TAIJI, WAKAYAMA, JAPAN, IN THE NOT-TOO-DISTANT FUTURE — “So red were the blood-rich waters of Taiji’s infamous cove,” one strangely delighted American tourist said, “that it must have looked from the moon like an open cold sore on Japan’s lip.”
For Taiji’s mayor, Kazutaka Sangen, the opening today of what a May 2012 Agence France-Presse report in the Herald Sun (Australia) described as “a marine mammal park where visitors can swim … alongside small whales and dolphins” was supposed to be a joyous occasion.
Members of the Taiji Fishermen’s Union were invited to be among the first people to swim with their future murder victims in Taiji’s infamous cove — “the scene,” as pointed out in the Agence France-Presse report, “of an annual slaughter when the fishermen of Taiji corral dolphins, select a few dozen for sale to aquariums and marine parks, and stab the rest to death for meat, turning the sea red with blood.”
No sooner did the fishermen plunge into the cove’s placid waters than a pod of dolphins — in a brave act of self-defense — slaughtered the unsuspecting fishermen with brutal efficiency.
“It was the most powerful and satisfying dose of schadenfreude I’ve ever had the pleasure to enjoy,” the American tourist, who wished to remain anonymous, said. “Still, to watch the waters turn from blue to red as the defenseless fishermen’s lifeblood spilled into the cove was to be reminded that the reach of man’s murderous arrogance extends far beyond the horizon and beyond the light of the rising sun.”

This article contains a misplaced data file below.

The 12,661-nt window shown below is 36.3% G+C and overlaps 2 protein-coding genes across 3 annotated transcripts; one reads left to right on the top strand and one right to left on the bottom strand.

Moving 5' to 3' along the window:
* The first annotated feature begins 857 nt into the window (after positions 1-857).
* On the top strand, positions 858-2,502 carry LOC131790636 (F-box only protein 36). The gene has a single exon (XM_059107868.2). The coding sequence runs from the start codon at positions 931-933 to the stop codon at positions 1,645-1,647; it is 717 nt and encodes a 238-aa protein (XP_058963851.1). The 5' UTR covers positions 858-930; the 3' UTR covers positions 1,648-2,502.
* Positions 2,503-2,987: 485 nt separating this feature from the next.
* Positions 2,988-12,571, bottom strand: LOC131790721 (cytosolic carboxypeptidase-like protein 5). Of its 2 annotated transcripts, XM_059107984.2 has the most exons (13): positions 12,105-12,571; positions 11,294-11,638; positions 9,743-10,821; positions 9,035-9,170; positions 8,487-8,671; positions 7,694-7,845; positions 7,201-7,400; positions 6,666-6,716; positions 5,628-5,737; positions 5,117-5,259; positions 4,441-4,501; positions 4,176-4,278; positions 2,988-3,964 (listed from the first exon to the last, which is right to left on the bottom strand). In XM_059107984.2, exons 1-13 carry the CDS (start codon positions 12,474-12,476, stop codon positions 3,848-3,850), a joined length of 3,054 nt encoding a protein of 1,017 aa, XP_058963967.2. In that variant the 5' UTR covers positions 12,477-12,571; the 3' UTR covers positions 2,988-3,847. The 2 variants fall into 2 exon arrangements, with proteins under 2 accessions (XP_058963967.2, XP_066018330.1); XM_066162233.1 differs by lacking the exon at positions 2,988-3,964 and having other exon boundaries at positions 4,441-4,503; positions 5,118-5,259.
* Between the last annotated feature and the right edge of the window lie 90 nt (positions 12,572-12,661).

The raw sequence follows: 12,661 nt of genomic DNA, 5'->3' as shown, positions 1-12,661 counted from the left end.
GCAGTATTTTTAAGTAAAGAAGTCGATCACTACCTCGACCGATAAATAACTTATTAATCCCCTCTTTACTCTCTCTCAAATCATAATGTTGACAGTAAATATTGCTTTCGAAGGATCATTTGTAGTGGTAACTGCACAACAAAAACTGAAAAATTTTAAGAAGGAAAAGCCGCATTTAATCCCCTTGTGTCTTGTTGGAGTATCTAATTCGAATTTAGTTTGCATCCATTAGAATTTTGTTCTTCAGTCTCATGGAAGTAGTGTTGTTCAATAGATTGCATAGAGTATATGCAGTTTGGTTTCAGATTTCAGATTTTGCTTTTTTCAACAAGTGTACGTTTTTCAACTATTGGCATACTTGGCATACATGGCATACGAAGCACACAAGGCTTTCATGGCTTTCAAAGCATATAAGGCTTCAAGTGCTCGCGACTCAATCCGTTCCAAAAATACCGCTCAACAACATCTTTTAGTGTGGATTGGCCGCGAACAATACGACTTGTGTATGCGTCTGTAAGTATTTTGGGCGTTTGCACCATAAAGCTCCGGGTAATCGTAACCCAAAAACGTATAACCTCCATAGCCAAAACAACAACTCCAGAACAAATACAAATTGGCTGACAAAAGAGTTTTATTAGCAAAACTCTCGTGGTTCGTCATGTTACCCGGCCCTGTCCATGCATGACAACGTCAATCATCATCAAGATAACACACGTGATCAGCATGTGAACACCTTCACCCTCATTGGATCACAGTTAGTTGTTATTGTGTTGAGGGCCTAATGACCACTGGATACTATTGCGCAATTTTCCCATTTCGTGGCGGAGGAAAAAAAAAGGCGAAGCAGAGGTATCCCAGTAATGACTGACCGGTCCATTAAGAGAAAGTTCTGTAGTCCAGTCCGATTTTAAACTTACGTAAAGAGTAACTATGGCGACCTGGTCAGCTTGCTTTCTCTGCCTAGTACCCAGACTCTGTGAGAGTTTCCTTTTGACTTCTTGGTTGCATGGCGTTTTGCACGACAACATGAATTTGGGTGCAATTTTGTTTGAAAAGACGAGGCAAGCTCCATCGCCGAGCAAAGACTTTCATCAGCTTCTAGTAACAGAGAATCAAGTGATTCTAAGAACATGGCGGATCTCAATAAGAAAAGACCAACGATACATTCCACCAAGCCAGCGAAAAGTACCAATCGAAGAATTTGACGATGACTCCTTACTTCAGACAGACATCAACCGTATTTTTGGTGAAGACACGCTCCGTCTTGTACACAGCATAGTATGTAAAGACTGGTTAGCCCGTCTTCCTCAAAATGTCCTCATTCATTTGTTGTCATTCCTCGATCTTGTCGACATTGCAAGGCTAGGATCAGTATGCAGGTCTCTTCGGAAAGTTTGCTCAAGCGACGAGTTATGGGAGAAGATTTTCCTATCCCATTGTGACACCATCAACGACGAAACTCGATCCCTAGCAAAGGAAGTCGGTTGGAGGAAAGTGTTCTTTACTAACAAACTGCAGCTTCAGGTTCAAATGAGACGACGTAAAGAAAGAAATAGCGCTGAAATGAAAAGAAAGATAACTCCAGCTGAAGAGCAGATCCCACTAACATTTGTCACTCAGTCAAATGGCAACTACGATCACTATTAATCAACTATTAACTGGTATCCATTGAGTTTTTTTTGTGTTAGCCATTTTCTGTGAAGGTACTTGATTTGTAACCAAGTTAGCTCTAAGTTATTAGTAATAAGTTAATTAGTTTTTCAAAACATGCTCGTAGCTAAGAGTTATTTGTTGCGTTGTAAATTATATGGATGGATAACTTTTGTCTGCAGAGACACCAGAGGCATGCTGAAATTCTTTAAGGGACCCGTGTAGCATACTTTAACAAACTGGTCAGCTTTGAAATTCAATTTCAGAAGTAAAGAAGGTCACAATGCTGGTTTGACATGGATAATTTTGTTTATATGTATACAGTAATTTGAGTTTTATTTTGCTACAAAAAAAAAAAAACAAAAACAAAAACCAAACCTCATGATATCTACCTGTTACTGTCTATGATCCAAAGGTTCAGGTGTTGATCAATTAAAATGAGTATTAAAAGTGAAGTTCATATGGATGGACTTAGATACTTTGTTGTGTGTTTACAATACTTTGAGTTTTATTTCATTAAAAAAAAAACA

With area residents and animal-rights activists gathered at the cove for the opening of the “marine mammal park,” the streets of Taiji had been relatively quiet until a chorus of sirens erupted from all around the town in what the unidentified American tourist said “seemed like the score to which today’s beautiful blood-ballet was set.”
Simultaneously, as if part of the choreography, reporters on the scene — some of whom were vomiting uncontrollably into the cove’s blood-rich waters — began looking at their smartphones. The Internet itself seemed to have been cast in what was clearly the most important public service performed in Taiji since the filming of The Cove.
Around the world, people staring at news-aggregating websites were presented with headlines that collectively told a brilliantly conceived story: “Fishermen Slaughtered by Dolphins in Taiji Cove,” “Taiji Banks Robbed,” “Sea Shepherd Conservation Society, Earth Island Institute Receive Massive Donations.”
Local law-enforcement officials descended on the cove looking for a man they described as “an American tourist who was last seen standing knee-deep in the cove, smoking a Cuban cigar and wearing aviator-style Ray-Ban sunglasses and a white T-shirt with black lettering that read The Daily Maul.”
Taiji police believe an unbalanced American animal-rights activist named Monty Gelstein conspired with the dolphins “to rob us of our fishermen and our yen, our dignity and our way of life.”
“They have spilled our blood, and they have taken our treasure,” Taiji’s mayor, Kazutaka Sangen, said.
The Monday Maul cartoon was created for The Daily Maul by New York-based artist Vin Paneccasio.